I want to get this out of the way right up front:
You can write whatever you want. The people whining about being "canceled" or "not being able to write what they want" are misleading themselves. They are still able to write whatever they feel like.
They are complaining about the response to their work – both by publishers and by the public.
And they’re getting that response because it’s bad writing.
If someone said they were "canceled" just because they can’t spell or use grammar, or "not able to write what they want" because there is no character development or plot or descriptions in their work, you’d laugh. And the same applies here.
Just because you write it doesn’t mean that anyone has an obligation to publish it. Just because you write it sure doesn’t mean that a reader has an obligation to like it.
This is explicitly about the quality of your writing as well. When you use stereotypes or cliches or inaccurately portray someone of a different race, gender, sexuality, religion, culture, or whatever, then it’s bad writing. It breaks the immersion of the reader in your story. This is especially true when you’re a "genre" writer – science fiction, fantasy, and horror. We are attempting to immerse a reader not just in someone else’s story, but in a story that is intrinsically unbelievable. We are writing about people on starships, or elves, or facing eldritch horrors that simply aren’t there in the "real world" – and we want our readers to believe it.
It’s our job as authors to produce a believable representation of someone else’s thoughts and actions. And the devil is in the details.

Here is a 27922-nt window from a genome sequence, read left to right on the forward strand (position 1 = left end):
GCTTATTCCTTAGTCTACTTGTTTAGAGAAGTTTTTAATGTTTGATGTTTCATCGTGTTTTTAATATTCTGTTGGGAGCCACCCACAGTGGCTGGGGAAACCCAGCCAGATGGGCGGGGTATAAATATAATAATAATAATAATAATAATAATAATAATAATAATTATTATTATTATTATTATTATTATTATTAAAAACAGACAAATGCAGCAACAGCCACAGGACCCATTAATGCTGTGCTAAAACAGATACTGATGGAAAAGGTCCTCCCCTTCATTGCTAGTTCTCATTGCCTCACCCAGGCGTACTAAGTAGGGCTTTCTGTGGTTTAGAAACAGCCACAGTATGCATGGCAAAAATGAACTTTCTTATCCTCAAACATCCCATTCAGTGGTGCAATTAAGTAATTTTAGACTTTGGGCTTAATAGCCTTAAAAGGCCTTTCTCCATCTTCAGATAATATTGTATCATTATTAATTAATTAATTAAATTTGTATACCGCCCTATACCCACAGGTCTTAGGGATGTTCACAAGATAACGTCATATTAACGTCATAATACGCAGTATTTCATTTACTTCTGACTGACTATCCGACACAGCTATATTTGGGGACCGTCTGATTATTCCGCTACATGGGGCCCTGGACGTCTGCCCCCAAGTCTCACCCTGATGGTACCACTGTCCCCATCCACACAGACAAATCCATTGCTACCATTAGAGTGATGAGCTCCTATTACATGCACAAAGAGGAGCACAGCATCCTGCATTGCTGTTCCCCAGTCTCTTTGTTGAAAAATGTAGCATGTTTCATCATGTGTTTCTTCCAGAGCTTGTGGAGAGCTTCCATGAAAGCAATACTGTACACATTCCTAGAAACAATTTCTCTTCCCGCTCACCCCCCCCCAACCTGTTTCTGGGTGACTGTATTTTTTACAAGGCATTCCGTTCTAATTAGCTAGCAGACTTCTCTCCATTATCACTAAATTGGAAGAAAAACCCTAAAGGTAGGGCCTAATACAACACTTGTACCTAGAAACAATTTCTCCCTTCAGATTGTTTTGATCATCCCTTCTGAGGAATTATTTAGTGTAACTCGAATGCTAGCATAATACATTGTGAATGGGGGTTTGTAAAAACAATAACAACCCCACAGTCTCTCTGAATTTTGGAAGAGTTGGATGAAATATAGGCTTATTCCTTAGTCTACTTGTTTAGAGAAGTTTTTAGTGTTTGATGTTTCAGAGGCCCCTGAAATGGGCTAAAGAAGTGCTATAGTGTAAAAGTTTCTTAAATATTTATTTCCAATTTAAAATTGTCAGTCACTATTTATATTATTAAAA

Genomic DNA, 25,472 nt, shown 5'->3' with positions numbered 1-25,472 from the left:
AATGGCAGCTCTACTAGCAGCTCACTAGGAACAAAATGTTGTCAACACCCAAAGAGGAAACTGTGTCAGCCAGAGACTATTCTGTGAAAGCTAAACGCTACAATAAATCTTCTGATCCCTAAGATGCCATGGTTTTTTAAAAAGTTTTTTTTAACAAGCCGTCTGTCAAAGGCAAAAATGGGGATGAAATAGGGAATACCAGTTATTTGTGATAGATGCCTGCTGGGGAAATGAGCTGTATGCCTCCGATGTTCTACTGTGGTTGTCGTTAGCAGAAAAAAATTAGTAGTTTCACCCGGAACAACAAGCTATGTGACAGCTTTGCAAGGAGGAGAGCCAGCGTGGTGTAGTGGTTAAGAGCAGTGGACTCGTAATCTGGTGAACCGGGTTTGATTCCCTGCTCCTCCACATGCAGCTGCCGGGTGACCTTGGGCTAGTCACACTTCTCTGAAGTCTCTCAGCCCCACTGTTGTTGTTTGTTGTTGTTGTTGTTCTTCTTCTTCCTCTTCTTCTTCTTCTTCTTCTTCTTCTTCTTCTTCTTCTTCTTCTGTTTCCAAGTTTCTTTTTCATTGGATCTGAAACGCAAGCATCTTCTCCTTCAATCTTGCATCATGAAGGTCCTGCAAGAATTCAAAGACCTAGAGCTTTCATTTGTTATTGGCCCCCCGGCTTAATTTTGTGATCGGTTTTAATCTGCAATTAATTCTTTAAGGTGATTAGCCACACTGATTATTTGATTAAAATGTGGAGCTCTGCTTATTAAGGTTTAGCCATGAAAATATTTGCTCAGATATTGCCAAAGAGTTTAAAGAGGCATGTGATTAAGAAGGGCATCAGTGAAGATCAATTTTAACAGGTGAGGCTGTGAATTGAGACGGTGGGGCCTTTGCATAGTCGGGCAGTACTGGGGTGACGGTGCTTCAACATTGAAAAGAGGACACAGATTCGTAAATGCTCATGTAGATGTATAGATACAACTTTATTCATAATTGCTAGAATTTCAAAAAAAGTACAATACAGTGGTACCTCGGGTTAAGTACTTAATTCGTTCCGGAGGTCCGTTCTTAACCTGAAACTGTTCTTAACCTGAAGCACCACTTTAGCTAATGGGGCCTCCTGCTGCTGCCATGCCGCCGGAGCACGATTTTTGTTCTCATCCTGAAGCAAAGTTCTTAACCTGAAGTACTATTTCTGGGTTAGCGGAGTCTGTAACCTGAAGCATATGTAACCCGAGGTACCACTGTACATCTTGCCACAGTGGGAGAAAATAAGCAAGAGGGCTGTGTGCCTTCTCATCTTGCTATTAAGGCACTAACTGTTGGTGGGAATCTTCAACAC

You’ve probably heard the advice to try to use all five senses on the first page of your story. (If not, you’re welcome!) It’s good advice, because it quickly helps immerse your reader in the story and makes it more "real" to them. In real life, people don’t all think the same way. They have different histories, different experiences, different ways of understanding the world, and different motives. The more your characters have this kind of complexity and richness, the more real your story will be to the reader.
But again, the devil is in the details. And that means research.
To accurately portray a character, you must understand that character, experiences, and motivations. That means research. Not just secondary research, not just what you’ve been told or what you read on Wikipedia or have learned from other media. That means actually going and getting to know and understand the people and cultures themselves. When your details are stereotypes, cliches, or worse, just wrong, then it’s bad writing.
There’s a story I wrote a decade or so ago that I’ve never submitted anywhere, and will never submit anywhere.
It’s not because I don’t like the story. I’m very fond of the story and the two protagonists… both of whom are LGBTQIA+. I showed the story to some friends who have lived the kinds of experiences those characters had… and they universally panned them. The characters were fun, I kept hearing, but they didn’t ring true. Every person I showed it too told me that my beloved protagonists sounded like a straight guy trying to write LGBTQIA+ characters.
And they were right.
That’s why that story has always sat in my "trunk" file.
Not because I’m "scared" to submit it or have it published. Not because I’m "canceled" or something ridiculous like that.
It’s because it was bad writing, and I’m enough of a professional to acknowledge that.
Those characters, that story I was trying to tell, deserve better than bad writing.
Because at the end of the day, it’s not about my ego.
It’s about the story.
Featured Photo by Christin Hume on Unsplash